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Posts Tagged ‘David Hunter’

Late to the party again. Sometimes a show doesn’t catch my imagination and stays on the back burner for a while, and so it was with this. A few gaps in my diary and a ticket offer and there I was having my preconceptions confounded by a show nowhere near my American schmaltzy expectations.

It’s based on the late Adrienne Shelly’s film (which I haven’t seen) and revolves around Jenna, a pie-maker / waitress at Joe’s Diner, in an abusive marriage to bully Earl. Her co-worker Becky is carer to her partner and other co-worker, singleton Dawn, has never even had a date. They move between pie-making and serving whilst Becky manages an affair with another co-worker Cal, Dawn is persuaded to use a dating app and finds her soulmate Ogle and Jenna gets an unwanted pregnancy which leads to an unlikely love affair with her married gynaecologist!

What stops the show becoming sentimental is its quirkiness and the inclusion of issues like abuse, infidelity and sickness, yet it’s still very funny. Sara Bareilles’ excellent score has a great mix of ballads and upbeat numbers, very original for musical theatre I thought. Jessie Nelson’s funny, cheeky book makes it zip along. It’s a real feel-good story.

Katharine McPhee is hugely impressive in the lead role of Jenna, with her sidekicks both superb – Laura Baldwin as Dawn and Marisha Wallace (who wowed my as the alternate Effie in Dreamgirls) as Becky. I’ve enjoyed watching David Hunter progress through the fringe to leading roles and here as Dr Pomatter he shows a real flair for comedy too. The sometimes onstage band sound great and Diane Paulus production is extremely slick.

I’ve gone from not sure I want to go to go again!

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The year after I saw the first production of this wonderful show in the West End in 1984 I was interviewed for the Laurence Olivier Awards panel, during which I told them defiantly that 42nd Street was not the Best Musical the previous year, this was. Afterwards I realised the producer of 42nd Street was on the panel, so imagine my surprise when I was appointed. I wanted to think it was because I was right, because I was, but was later told it was because they wanted public panel members who would hold their own amongst the professionals; for once, being opinionated was an advantage!

So here we are in Colchester 28 years later for only my 7th production (including the wonderful reunion concert in 1992) with the last one, a triumph for The Landor, still ringing in my ears (https://garethjames.wordpress.com/2011/08/19/the-hired-man). By now I consider it to be the best British musical bar none, though it’s more of a folk opera – not a chorus girl in sight. An adaptation of Melvyn Bragg’s novel, its epic sweep over 23 years from 1898 to 1921 takes us from the land to the mines to the first world war, back to the mines and back to the land. Within this, we have the very personal story of the Tallentire family through happy times of marriage and births to the challenge of infidelity and the tragedy of death.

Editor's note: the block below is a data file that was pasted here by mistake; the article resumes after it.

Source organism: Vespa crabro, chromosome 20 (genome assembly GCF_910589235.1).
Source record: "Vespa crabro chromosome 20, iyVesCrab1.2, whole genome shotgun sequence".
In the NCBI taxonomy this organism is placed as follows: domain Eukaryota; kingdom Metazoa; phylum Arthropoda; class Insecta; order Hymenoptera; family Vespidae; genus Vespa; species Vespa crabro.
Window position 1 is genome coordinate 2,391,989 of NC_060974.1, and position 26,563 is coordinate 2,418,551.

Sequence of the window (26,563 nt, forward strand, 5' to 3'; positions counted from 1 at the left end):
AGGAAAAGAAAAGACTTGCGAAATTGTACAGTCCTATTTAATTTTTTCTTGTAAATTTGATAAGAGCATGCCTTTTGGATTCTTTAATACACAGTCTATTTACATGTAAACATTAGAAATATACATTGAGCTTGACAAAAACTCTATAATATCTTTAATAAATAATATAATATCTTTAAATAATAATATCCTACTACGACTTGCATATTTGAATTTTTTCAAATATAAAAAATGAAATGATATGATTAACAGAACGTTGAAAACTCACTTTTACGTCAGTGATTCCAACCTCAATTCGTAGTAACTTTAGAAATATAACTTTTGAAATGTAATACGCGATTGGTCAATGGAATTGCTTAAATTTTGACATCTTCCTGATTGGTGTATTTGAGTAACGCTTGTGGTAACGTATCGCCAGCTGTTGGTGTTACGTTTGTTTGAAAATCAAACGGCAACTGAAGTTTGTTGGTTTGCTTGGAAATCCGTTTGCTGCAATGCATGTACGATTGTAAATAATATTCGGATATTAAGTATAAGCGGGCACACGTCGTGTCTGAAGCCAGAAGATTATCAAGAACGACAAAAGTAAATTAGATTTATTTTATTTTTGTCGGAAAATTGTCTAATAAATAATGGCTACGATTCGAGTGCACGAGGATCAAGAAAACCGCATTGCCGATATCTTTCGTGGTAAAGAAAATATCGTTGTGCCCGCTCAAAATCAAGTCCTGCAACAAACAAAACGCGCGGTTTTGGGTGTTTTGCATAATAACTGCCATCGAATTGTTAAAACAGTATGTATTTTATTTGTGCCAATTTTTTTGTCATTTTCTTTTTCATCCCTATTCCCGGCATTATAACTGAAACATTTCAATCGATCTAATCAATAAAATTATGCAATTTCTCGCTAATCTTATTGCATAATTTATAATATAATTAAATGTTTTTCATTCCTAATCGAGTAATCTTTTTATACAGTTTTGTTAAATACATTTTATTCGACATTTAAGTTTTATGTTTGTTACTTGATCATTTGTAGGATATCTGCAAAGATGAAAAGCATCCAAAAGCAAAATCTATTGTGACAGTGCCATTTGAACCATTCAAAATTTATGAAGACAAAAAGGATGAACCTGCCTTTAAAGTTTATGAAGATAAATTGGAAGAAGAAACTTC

We start and end at a hiring fair where employers find and bargain with farm workers. Though lured by the higher wages in the mines, and side-tracked by the war, John Tallentire eventually returns to the land. In between, we see the devastation of the great war and the conditions miners had to endure for those extra pennies, leading to the birth of the unions. The social history blends well with the personal story and the superb score, seeped in British choral tradition and folk songs, makes it deeply moving yet uplifting.

Director Daniel Buckroyd’s production evokes the Cumbrian landscape very simply but effectively with platforms and screens bathed in warmth. He has assembled a fine cast which is particularly strong in the choruses. David Hunter brings real feeling to John’s songs and Julie Atherton sings and acts her heart out (I’ve only seen her in modern – mostly American – shows, so it’s great to see her so effective in a ‘period piece’). The musical standards, under MD & pianist Richard Reeday, are outstanding; it sounds like musicians also playing roles, rather than actors playing instruments as we see in Watermill shows. I thought Rachel Gladwin’s harp playing was particularly beautiful.

I saw and enjoyed Buckroyd’s 2008 touring production when it popped in to Greenwich but this is even better. After Greenwich, I emailed the NT’s director and told him to stop neglecting British musical theatre and get over to Greenwich and tell me why this show isn’t in the Cottesloe. To his credit he replied, but all we’ve had since is London Road, another show in a genre of its own. Time for another email, I think!

A lovely production of a lovely show – two more weeks in Colchester, then The Curve in Leicester for another two. Now, where’s the Leicester train timetable…..

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